Student and immigrant advocates are stepping up efforts to pass state legislation aimed at improving college access and affordability for undocumented Illinoisans.
Supporters of the "Student Access Bill" packed a conference room at the University of Illinois at Chicago Wednesday afternoon to launch their advocacy campaign for the legislation.
The measure would let undocumented Illinois students who meet certain requirements compete for state-funded financial aid and scholarship opportunities at public, four-year universities.
Currently, undocumented immigrants in Illinois are ineligible for public university scholarships, grants, waivers and other forms of financial assistance. They also cannot obtain federal student aid.
"The state of Illinois recognizes undocumented students in the K-12 system, provides them with a diploma from high schools, and then recognizes them as in-state students," but universities cannot "allow them to compete for scholarships," UIC Chancellor Michael Amiridis said at the event, also attended by University of Illinois President Timothy Killeen. "If Illinois is going to strengthen its economic standing and its competitiveness, it must leverage every asset. And make no mistake, our undocumented students are huge assets to our state, to our economy and to our future."
Miguel Lopez was among the undocumented students who spoke to the importance of the proposed legislation. Without access to scholarships and financial aid, Lopez said community college was the only higher education option he could afford. Even still, Lopez has had to work full-time while in school in order to pay for his classes at Harold Washington College in Chicago.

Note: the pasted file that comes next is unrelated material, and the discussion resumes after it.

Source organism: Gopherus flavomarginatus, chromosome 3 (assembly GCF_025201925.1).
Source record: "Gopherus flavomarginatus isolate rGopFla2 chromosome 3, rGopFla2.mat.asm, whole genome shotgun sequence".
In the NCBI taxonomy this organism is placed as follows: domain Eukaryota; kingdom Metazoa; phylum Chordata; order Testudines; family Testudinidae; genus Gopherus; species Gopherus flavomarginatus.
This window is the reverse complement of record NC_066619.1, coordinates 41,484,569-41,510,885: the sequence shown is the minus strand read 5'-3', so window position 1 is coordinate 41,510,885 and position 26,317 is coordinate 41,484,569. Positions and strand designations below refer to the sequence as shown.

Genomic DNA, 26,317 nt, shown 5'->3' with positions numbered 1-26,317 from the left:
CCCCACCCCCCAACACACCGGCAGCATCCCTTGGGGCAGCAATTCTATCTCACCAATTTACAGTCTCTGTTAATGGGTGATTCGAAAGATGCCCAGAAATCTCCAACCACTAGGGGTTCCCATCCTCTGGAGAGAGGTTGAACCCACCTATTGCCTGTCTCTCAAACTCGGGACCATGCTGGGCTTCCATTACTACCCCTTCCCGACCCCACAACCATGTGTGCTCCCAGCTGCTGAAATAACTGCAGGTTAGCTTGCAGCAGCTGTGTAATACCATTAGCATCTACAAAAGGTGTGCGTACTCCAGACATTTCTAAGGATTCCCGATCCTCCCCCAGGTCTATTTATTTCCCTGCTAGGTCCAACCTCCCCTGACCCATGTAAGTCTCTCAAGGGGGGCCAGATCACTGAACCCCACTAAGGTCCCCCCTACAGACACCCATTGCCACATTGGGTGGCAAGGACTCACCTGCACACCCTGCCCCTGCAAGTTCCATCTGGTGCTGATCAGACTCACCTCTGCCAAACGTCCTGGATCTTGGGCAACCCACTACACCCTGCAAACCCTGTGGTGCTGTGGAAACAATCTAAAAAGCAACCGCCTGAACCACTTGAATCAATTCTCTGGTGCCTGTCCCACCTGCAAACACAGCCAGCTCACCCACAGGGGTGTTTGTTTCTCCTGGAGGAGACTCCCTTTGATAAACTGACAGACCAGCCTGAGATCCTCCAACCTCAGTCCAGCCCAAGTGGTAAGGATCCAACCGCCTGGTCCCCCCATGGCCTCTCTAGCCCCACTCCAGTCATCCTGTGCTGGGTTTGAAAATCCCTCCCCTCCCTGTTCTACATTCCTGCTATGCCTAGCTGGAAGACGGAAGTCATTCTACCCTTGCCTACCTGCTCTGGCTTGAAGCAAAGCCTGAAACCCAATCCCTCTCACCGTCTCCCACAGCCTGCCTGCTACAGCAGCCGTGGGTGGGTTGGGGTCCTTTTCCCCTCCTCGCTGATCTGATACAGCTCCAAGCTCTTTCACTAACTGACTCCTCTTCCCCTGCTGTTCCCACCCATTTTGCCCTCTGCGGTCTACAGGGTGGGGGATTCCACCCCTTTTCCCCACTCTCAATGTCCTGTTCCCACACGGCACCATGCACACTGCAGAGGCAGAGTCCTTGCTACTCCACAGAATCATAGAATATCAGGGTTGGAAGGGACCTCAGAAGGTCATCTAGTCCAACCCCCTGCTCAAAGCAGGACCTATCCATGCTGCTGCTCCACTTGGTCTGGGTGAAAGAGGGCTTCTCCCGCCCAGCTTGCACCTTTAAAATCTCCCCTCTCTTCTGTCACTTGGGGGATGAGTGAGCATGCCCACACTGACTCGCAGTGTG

"Even though I'm about to finish my associates, it's taken me double the time to finish because I've been a part-time student and a full-time worker, saving for the next semester all the time," he said. "Students should not go through this burden in order to get an education."
State Rep. Lisa Hernandez (D-Cicero) and state Sen. Iris Martinez (D-Chicago), who were at the campaign kick-off, plan to spearhead the bill in their respective chambers during the next regular legislative session, which starts in January.
The legislation, if approved, would make Illinois the sixth U.S. state to extend financial aid opportunities to undocumented students.
A similar bill, HB 3528, failed to clear the state legislature last session.
Hernandez, who sponsored HB 3528, said there was some opposition in the House to a provision in the original bill that would have allowed qualified undocumented Illinois students to compete for taxpayer-funded Monetary Award Program (MAP) grants. The need-based grant program helps low-income Illinois students pay for tuition at colleges and universities in the state.
In an effort to improve the bill's chances in the upcoming session, the MAP provision is not included in the new legislation, Hernandez said.
Advocates also stressed that the Student Access Bill is "revenue-neutral," because it does not increase state aid for scholarships and grants.
The legislation places "no financial burden on the state," Hernandez said.
"On the contrary, it's viewed as an investment," she added. "Universities want this."
Approximately 1,500 undocumented Illinois students enrolled in state universities could be impacted by the legislation, also backed by former Republican Illinois Gov. Jim Edgar. He penned an opinion piece in the Chicago Sun-Times on Tuesday, in which he called the Student Access Bill "politically smart and morally right."
Edgar is on the Steering Committee of the Illinois Business Immigration Coalition, whose co-chair John Rowe also spoke in support of the legislation at Wednesday's campaign launch.
Martinez said she is encouraged by the bill's diverse coalition of supporters.
"When you look at the support that we have, as far as all the partners that we have joining this campaign, I know the chances are that we are going to pass a bill and Gov. Rauner is going to sign (it) into law," she told the crowd.